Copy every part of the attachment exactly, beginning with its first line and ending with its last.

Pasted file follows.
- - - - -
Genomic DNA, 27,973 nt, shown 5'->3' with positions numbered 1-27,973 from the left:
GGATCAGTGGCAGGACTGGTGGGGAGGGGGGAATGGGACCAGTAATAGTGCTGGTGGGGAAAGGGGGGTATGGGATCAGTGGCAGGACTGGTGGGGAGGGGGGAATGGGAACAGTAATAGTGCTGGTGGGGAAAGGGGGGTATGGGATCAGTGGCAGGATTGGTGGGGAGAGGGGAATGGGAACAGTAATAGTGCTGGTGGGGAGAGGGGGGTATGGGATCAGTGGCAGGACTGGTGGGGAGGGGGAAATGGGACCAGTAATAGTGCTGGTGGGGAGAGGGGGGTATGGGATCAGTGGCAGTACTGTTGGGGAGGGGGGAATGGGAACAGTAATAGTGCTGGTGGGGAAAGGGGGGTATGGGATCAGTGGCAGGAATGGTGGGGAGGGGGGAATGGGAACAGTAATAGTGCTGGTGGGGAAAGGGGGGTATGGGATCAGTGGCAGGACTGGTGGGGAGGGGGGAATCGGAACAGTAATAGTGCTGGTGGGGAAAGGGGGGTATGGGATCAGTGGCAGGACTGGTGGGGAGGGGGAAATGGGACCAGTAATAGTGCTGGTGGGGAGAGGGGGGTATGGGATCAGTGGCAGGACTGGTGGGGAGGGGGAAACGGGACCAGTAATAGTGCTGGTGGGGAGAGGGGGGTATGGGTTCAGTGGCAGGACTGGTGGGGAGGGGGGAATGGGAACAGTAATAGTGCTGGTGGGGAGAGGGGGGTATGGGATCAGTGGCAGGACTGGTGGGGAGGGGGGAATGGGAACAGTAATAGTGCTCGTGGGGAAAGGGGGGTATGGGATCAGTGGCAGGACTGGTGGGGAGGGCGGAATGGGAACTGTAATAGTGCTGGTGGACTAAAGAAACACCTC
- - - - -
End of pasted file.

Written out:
Genomic DNA, 27,973 nt, shown 5'->3' with positions numbered 1-27,973 from the left:
GGATCAGTGGCAGGACTGGTGGGGAGGGGGGAATGGGACCAGTAATAGTGCTGGTGGGGAAAGGGGGGTATGGGATCAGTGGCAGGACTGGTGGGGAGGGGGGAATGGGAACAGTAATAGTGCTGGTGGGGAAAGGGGGGTATGGGATCAGTGGCAGGATTGGTGGGGAGAGGGGAATGGGAACAGTAATAGTGCTGGTGGGGAGAGGGGGGTATGGGATCAGTGGCAGGACTGGTGGGGAGGGGGAAATGGGACCAGTAATAGTGCTGGTGGGGAGAGGGGGGTATGGGATCAGTGGCAGTACTGTTGGGGAGGGGGGAATGGGAACAGTAATAGTGCTGGTGGGGAAAGGGGGGTATGGGATCAGTGGCAGGAATGGTGGGGAGGGGGGAATGGGAACAGTAATAGTGCTGGTGGGGAAAGGGGGGTATGGGATCAGTGGCAGGACTGGTGGGGAGGGGGGAATCGGAACAGTAATAGTGCTGGTGGGGAAAGGGGGGTATGGGATCAGTGGCAGGACTGGTGGGGAGGGGGAAATGGGACCAGTAATAGTGCTGGTGGGGAGAGGGGGGTATGGGATCAGTGGCAGGACTGGTGGGGAGGGGGAAACGGGACCAGTAATAGTGCTGGTGGGGAGAGGGGGGTATGGGTTCAGTGGCAGGACTGGTGGGGAGGGGGGAATGGGAACAGTAATAGTGCTGGTGGGGAGAGGGGGGTATGGGATCAGTGGCAGGACTGGTGGGGAGGGGGGAATGGGAACAGTAATAGTGCTCGTGGGGAAAGGGGGGTATGGGATCAGTGGCAGGACTGGTGGGGAGGGCGGAATGGGAACTGTAATAGTGCTGGTGGACTAAAGAAACACCTC